One Nation, Under Many Gods

The Religious Beliefs of America's Founding Fathers —
in Their Own Words

Washington Monument at sunset Washington Monument, Washington, D.C.
Vance Memorial Vance Memorial,
Asheville, N.C.

The obelisk of the Washington Monument, our capital's soaring Egyptian Sun-shrine, is proof in marble that the USA is a Pagan as well as a Christian-Jewish-Muslim-Buddhist-Atheist nation. It's no coincidence that most of America's public architecture — our courthouses, capitol buildings, etc. — is modelled on classical Pagan temples, and not on Gothic churches, like the public buildings of Great Britain (which is an officially Christian nation). Anyone who takes the trouble to actually read about America's history, instead of just preaching their opinions about it, will discover that most of the Founding Fathers were religious radicals who didn't even belong to a conventional church.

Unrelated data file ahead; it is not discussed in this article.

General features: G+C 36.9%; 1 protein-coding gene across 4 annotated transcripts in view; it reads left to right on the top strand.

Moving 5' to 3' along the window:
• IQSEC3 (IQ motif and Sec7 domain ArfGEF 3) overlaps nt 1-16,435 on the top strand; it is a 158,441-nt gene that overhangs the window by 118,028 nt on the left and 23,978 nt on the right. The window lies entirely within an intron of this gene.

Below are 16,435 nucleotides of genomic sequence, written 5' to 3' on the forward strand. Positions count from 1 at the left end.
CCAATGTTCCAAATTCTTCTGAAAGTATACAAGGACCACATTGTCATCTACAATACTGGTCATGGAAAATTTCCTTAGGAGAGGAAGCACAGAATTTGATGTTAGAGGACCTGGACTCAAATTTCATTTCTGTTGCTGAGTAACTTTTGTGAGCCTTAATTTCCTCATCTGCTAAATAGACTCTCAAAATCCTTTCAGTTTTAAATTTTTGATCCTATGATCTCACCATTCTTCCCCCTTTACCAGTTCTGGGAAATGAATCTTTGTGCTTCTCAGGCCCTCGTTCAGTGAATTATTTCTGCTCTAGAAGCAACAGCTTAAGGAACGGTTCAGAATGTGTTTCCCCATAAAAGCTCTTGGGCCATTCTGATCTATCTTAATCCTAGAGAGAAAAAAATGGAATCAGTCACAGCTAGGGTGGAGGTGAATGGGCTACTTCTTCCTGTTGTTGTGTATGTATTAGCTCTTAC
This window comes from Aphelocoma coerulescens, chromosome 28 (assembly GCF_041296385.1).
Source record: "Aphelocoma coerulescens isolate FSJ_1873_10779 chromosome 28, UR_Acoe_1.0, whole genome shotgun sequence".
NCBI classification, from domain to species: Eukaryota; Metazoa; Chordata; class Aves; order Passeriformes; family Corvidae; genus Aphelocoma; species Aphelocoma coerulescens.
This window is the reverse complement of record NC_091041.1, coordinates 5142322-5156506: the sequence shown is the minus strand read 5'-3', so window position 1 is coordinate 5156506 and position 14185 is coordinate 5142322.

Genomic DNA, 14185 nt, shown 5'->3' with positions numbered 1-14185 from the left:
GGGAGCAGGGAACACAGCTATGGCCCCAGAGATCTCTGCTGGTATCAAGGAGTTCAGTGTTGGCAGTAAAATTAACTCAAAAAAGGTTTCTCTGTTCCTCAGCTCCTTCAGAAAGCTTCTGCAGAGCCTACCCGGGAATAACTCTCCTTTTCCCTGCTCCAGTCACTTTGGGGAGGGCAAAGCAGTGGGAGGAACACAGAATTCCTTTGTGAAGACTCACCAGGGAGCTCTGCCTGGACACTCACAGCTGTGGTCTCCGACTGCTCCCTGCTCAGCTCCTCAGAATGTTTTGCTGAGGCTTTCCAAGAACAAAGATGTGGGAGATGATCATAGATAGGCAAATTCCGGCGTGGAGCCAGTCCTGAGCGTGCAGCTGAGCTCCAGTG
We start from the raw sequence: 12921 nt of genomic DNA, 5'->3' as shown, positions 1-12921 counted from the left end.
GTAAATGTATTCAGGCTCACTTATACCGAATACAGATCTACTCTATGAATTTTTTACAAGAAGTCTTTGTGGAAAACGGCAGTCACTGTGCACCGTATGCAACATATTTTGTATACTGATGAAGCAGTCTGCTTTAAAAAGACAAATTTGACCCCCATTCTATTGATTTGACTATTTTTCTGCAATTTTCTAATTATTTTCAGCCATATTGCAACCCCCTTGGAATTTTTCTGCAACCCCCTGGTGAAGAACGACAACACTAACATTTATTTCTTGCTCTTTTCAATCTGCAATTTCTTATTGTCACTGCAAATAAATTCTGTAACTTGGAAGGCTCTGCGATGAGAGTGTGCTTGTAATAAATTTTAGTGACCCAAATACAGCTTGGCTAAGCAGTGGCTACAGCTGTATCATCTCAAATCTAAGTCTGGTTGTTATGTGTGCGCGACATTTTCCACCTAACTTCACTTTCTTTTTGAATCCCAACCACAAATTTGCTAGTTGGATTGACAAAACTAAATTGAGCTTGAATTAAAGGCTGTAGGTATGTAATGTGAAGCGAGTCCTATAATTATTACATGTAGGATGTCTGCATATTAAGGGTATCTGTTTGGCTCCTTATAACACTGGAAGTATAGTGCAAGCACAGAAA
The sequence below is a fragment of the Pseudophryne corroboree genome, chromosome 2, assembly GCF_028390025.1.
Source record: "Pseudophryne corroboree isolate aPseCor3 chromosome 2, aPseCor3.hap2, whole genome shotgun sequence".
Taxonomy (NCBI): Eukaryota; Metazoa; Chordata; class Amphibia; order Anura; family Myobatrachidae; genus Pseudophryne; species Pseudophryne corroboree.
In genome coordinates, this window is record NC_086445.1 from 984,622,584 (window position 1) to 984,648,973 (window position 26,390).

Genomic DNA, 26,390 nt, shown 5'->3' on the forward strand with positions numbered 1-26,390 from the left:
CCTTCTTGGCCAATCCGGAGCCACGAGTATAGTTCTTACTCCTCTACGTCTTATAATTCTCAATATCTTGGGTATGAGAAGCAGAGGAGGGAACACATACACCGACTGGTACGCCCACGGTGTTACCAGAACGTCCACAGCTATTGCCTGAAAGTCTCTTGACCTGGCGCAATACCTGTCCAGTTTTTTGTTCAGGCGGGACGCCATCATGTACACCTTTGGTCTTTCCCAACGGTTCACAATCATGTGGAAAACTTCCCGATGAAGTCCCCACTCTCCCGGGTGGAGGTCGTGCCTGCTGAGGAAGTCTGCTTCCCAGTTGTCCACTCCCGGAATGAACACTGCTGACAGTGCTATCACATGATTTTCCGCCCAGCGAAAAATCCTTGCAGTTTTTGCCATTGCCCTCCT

Thomas Jefferson cut up the Bible to his own liking, and shared gibes about the absurdity of orthodox Christian doctrines with John Adams, a fellow Unitarian. Ben Franklin was a follower of Deism, an Enlightenment philosophy that is close to agnosticism. James Madison, the architect of the Constitution's separation of church and state, penned a famous protest against a Virginia state tax to support Christian clergy. George Washington was a Freemason — a devout member of a mystical order that traces its spiritual roots to the Pagan magic of ancient Egypt.

The following quotations from the writings of America's Founders provide plenty of proof that: "The government of the United States of America is not in any sense founded on the Christian Religion":

The above quotations are drawn from Gene Garman, America's Real Religion: Separation of Religion and Government in the United States of America, 1994. See

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This page last updated: 30 Jan. 2011